GFCI outlet not tripping when under load.

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  #1  
Old 12-29-14, 12:34 PM
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GFCI outlet not tripping when under load.

I have been looking for an answer, and can't seem to find any info.

-I have a house built in 1988 with no GFCI's.
-The bathroom outlets are part of a branch circuit.
-I found the bathroom outlets are at the end of this branched circuit.
-Almost every time my wife uses the dryer, the outside breaker trips (15 amps).
-I decided to install 15 amp GFCI on each outlet of the bathroom to avoid going outside and resetting the breaker.
-The outlets are properly wired, grounded, and tested.
-The GFCI still wont trip.

What am I missing here?
 
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  #2  
Old 12-29-14, 12:51 PM
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GFI's don't trip from overloads. GFI's trip from the returning current being different than the outgoing current.

Breakers trip from overloads or short circuits.
 
  #3  
Old 12-29-14, 01:20 PM
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I did not know that.

Can I just put the bathroom outlets on a 20 amp dedicated breaker to help with the problem, or is it more trouble than its worth?
 
  #4  
Old 12-29-14, 01:24 PM
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The breaker can only be installed if all the wiring is #12.

To make the circuit dedicated you would need new cables run.
 
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Old 12-29-14, 01:24 PM
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20 amp dedicated circuit is current code. That would be the best way to do it.
 
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Old 12-29-14, 02:06 PM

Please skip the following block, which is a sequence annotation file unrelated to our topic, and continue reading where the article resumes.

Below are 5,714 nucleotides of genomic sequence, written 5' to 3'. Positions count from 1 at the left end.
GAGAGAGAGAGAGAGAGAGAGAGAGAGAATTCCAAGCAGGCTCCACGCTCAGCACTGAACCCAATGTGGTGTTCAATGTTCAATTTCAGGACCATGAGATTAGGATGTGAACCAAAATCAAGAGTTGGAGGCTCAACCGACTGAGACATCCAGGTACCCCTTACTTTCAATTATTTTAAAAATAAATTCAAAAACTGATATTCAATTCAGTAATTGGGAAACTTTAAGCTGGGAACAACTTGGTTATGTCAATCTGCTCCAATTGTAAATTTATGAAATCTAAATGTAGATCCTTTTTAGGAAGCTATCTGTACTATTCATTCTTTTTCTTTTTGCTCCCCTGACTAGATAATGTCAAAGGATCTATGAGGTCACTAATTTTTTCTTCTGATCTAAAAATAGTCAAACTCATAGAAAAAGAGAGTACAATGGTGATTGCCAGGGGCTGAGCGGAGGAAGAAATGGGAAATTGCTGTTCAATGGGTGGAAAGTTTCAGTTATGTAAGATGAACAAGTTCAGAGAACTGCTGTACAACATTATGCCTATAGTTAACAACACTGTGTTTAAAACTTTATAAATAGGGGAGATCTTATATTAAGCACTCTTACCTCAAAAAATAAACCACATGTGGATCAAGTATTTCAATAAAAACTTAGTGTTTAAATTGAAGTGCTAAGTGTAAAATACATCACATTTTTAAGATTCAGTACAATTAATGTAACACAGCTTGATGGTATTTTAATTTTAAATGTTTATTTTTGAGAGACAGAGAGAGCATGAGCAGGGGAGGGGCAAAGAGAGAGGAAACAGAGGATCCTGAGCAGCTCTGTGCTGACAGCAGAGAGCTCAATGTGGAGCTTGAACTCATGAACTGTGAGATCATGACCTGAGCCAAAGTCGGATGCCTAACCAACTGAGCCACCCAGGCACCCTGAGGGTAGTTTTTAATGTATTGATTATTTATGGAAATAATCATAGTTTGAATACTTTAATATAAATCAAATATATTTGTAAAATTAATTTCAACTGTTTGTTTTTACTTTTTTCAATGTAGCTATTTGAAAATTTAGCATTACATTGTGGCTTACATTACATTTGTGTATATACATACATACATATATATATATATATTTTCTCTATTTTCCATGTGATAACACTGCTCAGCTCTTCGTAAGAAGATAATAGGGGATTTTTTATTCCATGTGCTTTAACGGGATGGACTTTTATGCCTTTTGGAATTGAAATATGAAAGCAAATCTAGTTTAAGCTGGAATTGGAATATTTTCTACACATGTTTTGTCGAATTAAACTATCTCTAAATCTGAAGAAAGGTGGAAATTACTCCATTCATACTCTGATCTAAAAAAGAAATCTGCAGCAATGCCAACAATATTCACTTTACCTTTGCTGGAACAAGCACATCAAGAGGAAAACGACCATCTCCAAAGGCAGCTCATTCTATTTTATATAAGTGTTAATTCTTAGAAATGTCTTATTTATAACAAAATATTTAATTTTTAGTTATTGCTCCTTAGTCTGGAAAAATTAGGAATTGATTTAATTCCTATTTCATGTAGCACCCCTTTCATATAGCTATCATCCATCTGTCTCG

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-pcboss

your telling me stuff i don't want to hear..haha...can't I just install a 15 amp dedicated breaker and use the same cable?
 
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Old 12-29-14, 02:21 PM
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From the vintage of your house I suspect that you have one circuit that serves the bathroom, outside and the garage or basement.

Tell us what you are trying to do. It sounds like too much is being used on the circuit and you want to install a new circuit.
 
  #8  
Old 12-29-14, 02:35 PM
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This particular original circuit runs through:

-Guest bathroom lights/fan/1-outlet
-Master bathroom outlet
-One bedrooms light/3-outlets
-Dining room light/2-outlets
-Hallway light
-Outside garage light
-And finally an outlet for the patio.

It seems like when my wife is using the blow dryer in one bathroom, and some of the other lights/outlets are in use, the outside breaker keeps tripping. Its a nuisance at 10-11 pm at night.
 
  #9  
Old 12-29-14, 02:45 PM
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Without going into the archive of the NEC it seems like the circuit did not even meet the codes when your house was built.

The solution is to install a new 20 amp circuit for the receptacles.
 
  #10  
Old 12-29-14, 02:55 PM
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I thought so...my kitchen lights dim every time the microwave is used.
 
  #11  
Old 12-29-14, 04:02 PM
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my kitchen lights dim every time the microwave is used.
The kitchen should have two 20 amp dedicated GFCI protected receptacle circuits under current code. The lights can not be on those circuits. If the microwave is a combo microwave/vent hood over the stove it should be on a dedicated circuit under current code.
 
  #12  
Old 12-29-14, 07:08 PM
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can't I just install a 15 amp dedicated breaker and use the same cable?
That's obviously what you already have. You really need a 20 amp circuit.
 
  #13  
Old 12-29-14, 09:27 PM
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Find a lower wattage hair dryer. It may take an extra 2 minutes, but the power will stay on.
 
  #14  
Old 01-02-15, 02:32 PM
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My condolences. That is similar to how my house was wired luckily I had to replace the floor, and scope creep enabled me to run dedicated circuits to my bathroom.
 
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